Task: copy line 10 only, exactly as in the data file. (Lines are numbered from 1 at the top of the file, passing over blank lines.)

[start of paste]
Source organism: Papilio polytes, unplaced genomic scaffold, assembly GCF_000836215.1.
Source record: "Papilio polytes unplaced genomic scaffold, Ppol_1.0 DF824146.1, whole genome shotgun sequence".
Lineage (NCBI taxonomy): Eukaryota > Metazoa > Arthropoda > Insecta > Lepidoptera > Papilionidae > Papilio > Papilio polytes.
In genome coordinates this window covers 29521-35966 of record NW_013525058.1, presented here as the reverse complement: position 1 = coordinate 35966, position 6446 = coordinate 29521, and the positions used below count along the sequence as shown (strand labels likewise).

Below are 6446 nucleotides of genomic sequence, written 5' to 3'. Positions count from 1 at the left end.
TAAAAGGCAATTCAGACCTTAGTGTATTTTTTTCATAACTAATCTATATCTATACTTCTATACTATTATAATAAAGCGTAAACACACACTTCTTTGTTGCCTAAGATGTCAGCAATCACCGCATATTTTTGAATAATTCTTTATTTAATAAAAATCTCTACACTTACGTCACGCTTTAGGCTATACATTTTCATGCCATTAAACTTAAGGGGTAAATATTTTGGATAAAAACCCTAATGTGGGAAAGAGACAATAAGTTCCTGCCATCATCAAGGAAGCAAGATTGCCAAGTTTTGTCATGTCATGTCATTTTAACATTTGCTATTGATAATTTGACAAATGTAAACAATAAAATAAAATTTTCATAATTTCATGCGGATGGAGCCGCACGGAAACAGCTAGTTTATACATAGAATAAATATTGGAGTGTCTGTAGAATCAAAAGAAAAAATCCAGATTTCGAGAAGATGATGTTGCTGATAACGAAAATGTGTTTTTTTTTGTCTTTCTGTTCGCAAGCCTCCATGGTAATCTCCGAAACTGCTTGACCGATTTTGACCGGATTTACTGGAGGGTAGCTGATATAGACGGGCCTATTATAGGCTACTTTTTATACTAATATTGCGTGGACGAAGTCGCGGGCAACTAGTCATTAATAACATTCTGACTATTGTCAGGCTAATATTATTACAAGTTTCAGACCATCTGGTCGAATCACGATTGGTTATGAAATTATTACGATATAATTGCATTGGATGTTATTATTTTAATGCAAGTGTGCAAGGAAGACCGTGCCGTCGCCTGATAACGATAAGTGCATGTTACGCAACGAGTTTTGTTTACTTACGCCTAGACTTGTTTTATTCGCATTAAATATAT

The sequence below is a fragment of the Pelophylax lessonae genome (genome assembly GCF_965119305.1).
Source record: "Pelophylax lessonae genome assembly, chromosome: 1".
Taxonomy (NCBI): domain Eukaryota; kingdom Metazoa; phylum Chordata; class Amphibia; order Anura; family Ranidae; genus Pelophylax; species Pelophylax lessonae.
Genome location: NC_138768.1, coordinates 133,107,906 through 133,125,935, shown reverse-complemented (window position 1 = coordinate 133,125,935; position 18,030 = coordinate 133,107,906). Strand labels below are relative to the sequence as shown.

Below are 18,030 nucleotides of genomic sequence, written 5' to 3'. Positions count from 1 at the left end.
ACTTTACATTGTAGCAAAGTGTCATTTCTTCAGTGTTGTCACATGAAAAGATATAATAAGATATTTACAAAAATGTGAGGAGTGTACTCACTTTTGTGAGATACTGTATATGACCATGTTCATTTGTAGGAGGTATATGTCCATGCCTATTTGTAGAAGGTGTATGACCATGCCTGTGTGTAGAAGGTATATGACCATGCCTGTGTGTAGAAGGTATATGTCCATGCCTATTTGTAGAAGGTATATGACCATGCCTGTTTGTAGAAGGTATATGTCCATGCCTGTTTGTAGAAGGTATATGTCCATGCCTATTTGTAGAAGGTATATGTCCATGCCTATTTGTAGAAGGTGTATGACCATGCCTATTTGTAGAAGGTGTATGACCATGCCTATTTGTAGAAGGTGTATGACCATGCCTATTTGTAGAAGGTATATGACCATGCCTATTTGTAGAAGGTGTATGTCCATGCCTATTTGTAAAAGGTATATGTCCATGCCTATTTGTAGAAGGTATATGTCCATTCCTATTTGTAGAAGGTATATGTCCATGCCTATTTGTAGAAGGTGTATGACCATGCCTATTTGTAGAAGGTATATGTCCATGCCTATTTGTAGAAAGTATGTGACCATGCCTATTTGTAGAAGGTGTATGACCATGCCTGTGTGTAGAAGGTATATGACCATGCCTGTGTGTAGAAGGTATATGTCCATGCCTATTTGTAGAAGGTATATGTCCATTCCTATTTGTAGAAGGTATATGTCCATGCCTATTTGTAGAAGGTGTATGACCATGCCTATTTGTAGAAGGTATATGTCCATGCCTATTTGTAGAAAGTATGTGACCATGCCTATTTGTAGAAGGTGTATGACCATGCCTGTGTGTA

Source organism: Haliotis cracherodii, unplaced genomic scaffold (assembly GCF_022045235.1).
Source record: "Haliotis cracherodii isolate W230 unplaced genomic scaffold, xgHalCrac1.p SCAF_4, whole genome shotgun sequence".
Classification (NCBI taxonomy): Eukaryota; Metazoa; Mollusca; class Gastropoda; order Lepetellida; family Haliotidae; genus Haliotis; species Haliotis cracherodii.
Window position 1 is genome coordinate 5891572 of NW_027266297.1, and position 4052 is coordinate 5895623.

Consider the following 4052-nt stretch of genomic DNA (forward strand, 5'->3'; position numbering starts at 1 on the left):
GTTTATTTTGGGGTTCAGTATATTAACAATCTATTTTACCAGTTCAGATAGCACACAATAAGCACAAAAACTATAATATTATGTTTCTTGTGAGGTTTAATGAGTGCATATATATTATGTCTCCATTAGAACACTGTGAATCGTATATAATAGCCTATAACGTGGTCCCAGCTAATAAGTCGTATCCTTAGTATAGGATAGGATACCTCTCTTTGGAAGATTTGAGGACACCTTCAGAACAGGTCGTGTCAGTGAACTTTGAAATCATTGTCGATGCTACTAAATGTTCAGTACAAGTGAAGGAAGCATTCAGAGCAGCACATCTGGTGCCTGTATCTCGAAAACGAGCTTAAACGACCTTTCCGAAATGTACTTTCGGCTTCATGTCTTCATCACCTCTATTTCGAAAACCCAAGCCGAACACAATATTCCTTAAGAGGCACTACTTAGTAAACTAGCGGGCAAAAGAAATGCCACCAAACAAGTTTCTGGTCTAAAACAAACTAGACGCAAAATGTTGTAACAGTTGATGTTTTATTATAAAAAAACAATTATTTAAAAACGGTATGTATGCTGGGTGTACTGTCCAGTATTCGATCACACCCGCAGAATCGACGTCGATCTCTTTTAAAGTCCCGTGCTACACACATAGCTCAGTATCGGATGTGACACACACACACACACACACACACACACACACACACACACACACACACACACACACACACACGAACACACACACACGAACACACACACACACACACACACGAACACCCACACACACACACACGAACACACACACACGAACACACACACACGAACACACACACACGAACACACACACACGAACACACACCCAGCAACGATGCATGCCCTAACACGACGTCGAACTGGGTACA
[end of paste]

Genome location: NC_138768.1, coordinates 133,107,906 through 133,125,935, shown reverse-complemented (window position 1 = coordinate 133,125,935; position 18,030 = coordinate 133,107,906). Strand labels below are relative to the sequence as shown.